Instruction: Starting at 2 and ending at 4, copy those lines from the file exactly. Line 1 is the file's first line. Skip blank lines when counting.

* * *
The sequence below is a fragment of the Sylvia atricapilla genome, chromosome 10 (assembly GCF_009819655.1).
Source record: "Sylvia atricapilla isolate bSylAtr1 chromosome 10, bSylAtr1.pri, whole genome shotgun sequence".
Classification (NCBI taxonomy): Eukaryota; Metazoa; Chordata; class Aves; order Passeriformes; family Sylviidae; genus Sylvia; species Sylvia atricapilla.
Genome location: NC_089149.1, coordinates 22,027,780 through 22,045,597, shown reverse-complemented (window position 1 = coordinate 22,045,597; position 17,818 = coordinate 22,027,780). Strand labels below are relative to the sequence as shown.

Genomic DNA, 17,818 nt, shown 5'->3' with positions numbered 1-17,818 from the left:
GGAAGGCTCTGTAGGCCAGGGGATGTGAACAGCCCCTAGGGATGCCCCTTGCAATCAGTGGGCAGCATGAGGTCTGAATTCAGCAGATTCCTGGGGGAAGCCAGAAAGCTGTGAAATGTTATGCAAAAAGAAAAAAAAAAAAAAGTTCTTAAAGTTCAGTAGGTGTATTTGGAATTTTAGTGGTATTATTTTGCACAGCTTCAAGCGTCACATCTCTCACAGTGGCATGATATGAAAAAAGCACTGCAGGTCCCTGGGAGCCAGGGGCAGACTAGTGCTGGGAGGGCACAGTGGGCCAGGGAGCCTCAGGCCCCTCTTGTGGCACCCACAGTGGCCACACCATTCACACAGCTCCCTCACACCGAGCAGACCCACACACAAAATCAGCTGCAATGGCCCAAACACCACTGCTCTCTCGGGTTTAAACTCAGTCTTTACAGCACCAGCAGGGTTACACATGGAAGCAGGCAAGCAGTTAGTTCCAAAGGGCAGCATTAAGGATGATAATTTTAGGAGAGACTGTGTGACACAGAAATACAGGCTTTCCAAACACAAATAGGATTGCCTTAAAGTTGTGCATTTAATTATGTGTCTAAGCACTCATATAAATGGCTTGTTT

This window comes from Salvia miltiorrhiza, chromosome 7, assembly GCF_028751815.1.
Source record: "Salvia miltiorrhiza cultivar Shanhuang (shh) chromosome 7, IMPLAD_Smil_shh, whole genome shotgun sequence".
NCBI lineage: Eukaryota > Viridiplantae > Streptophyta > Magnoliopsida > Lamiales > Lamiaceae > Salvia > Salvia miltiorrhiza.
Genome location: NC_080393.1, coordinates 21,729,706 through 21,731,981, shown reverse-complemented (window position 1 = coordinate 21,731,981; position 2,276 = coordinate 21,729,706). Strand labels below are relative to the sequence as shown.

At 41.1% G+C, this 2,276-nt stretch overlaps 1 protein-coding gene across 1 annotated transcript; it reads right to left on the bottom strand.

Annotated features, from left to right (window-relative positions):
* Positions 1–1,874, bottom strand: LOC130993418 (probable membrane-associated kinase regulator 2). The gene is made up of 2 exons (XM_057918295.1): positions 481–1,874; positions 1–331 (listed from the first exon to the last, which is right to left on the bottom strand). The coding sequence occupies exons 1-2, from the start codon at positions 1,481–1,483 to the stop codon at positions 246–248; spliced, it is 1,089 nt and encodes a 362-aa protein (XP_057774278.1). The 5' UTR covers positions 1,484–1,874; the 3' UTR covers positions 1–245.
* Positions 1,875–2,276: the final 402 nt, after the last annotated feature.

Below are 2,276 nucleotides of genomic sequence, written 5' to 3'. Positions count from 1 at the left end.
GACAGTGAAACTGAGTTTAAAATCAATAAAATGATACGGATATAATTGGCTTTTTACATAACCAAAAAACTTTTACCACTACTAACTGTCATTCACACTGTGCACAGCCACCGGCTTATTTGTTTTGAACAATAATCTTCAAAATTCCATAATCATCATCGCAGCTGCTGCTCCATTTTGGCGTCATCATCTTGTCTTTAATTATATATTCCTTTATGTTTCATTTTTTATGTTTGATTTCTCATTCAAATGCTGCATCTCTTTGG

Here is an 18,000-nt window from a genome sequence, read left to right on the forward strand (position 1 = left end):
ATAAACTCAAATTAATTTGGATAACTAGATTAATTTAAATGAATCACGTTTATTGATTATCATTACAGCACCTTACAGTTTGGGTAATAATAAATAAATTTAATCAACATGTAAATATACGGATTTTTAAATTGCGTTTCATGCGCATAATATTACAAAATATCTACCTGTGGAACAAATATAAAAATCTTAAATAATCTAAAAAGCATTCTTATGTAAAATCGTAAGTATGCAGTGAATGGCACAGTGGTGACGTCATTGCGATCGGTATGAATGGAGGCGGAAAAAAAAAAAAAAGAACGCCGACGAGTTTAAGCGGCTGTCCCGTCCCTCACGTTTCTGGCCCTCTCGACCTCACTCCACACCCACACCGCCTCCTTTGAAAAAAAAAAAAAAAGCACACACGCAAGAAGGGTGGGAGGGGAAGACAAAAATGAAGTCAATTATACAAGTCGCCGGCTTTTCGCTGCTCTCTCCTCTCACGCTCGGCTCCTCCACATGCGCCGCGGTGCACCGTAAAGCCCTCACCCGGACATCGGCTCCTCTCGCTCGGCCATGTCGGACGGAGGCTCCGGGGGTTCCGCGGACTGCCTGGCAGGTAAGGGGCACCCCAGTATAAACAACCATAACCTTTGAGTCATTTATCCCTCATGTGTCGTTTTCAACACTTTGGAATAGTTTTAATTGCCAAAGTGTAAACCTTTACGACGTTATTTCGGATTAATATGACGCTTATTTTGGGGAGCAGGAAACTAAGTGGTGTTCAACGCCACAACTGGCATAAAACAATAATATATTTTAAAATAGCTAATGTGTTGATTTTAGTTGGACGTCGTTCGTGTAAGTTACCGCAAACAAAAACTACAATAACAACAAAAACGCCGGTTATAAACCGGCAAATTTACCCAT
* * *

Source record: "Sylvia atricapilla isolate bSylAtr1 chromosome 10, bSylAtr1.pri, whole genome shotgun sequence".
Classification (NCBI taxonomy): Eukaryota; Metazoa; Chordata; class Aves; order Passeriformes; family Sylviidae; genus Sylvia; species Sylvia atricapilla.
Genome location: NC_089149.1, coordinates 22,027,780 through 22,045,597, shown reverse-complemented (window position 1 = coordinate 22,045,597; position 17,818 = coordinate 22,027,780). Strand labels below are relative to the sequence as shown.